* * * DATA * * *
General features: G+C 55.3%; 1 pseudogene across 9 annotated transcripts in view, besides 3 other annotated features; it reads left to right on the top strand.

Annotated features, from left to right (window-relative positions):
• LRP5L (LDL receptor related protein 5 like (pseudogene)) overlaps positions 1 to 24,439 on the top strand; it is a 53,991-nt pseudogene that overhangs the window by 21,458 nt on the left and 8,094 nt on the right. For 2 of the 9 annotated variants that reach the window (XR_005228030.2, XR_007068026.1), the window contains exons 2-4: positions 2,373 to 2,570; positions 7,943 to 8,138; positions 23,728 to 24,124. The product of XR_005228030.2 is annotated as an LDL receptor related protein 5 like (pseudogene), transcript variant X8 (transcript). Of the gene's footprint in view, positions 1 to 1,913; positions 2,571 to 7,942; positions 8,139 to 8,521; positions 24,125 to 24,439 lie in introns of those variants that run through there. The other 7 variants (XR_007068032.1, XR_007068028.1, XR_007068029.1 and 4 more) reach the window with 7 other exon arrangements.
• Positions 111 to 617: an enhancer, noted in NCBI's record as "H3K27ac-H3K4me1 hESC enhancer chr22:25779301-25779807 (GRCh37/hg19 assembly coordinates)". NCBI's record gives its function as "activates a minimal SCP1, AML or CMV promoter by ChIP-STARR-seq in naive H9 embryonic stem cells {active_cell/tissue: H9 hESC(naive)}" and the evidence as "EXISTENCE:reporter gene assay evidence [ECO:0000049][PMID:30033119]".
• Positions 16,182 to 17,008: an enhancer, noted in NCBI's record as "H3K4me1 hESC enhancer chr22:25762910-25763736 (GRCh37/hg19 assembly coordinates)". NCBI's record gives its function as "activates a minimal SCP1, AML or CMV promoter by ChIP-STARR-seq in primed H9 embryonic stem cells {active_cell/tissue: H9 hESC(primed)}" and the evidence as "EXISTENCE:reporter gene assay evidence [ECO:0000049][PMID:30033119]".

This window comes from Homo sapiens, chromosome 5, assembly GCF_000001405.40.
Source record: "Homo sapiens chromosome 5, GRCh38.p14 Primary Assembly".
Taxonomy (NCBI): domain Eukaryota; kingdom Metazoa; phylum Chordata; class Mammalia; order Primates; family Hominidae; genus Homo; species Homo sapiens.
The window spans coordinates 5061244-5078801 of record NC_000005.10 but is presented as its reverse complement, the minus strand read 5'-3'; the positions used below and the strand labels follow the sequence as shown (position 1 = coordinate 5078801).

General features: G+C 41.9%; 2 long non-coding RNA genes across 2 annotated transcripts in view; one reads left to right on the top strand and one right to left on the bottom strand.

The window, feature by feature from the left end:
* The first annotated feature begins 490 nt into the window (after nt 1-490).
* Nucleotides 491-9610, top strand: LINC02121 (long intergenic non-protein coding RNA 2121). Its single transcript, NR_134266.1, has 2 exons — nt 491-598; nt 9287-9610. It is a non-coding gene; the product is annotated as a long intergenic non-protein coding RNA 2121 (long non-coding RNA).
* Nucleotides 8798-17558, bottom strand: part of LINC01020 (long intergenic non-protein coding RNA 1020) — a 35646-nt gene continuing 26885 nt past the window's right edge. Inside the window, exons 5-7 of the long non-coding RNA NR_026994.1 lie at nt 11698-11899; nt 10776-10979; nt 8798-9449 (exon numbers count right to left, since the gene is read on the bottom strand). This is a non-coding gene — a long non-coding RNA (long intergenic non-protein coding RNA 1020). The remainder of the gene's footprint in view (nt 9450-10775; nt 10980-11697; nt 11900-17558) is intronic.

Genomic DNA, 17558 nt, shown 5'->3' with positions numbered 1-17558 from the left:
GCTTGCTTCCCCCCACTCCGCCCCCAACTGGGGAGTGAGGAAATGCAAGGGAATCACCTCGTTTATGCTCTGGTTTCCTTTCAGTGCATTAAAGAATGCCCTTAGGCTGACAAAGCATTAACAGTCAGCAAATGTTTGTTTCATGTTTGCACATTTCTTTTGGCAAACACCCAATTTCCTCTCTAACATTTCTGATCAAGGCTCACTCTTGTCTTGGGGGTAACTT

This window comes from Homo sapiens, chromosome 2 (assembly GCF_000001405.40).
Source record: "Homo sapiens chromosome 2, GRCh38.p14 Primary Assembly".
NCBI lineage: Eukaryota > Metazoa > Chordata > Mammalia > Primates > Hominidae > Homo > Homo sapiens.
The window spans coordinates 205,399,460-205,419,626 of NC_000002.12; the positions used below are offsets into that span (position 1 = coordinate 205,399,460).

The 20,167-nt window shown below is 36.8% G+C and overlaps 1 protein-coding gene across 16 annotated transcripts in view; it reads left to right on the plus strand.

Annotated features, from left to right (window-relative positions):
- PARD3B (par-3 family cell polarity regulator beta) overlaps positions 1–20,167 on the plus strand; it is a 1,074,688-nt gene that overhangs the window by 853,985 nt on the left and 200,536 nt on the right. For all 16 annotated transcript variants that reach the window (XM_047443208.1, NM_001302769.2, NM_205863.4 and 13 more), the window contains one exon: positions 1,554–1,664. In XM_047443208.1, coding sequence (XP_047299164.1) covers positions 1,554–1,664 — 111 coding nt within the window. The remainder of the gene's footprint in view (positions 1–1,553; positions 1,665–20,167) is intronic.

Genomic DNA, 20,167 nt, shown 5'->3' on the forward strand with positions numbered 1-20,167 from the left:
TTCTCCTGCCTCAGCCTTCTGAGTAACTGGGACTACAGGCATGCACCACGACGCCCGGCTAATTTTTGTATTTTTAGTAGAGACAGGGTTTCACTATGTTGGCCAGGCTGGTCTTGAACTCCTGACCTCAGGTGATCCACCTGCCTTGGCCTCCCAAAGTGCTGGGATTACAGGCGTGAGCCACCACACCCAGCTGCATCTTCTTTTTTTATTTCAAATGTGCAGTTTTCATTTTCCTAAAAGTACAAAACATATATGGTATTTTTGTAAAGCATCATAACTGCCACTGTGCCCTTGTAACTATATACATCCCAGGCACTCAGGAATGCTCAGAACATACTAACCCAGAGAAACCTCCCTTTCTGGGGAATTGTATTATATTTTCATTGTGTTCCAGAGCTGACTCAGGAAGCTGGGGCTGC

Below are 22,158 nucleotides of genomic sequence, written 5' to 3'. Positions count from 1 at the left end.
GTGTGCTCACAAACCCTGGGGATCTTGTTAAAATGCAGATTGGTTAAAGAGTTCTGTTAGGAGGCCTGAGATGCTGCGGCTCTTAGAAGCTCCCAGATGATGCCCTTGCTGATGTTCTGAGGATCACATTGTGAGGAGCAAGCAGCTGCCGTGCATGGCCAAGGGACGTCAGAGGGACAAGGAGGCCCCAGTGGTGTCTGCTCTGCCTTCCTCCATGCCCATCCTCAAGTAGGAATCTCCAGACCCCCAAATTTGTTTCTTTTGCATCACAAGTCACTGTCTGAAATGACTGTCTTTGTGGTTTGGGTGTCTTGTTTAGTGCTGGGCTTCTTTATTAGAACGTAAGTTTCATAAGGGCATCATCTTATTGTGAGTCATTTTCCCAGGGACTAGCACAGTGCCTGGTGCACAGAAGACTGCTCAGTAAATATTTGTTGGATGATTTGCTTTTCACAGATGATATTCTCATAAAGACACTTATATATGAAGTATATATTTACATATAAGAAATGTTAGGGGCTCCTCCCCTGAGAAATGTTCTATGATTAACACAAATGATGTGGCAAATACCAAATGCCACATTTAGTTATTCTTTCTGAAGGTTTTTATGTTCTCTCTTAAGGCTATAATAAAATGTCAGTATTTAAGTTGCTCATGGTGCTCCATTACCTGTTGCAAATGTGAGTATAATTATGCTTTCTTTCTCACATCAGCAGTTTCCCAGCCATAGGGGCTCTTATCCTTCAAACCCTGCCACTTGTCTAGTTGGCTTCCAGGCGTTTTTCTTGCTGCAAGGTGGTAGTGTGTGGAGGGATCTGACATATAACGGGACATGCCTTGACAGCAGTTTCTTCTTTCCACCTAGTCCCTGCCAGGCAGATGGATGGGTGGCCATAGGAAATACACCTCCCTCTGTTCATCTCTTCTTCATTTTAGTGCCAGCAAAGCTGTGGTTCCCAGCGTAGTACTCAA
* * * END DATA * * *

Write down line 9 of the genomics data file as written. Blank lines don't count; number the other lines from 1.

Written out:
The window spans coordinates 5061244-5078801 of record NC_000005.10 but is presented as its reverse complement, the minus strand read 5'-3'; the positions used below and the strand labels follow the sequence as shown (position 1 = coordinate 5078801).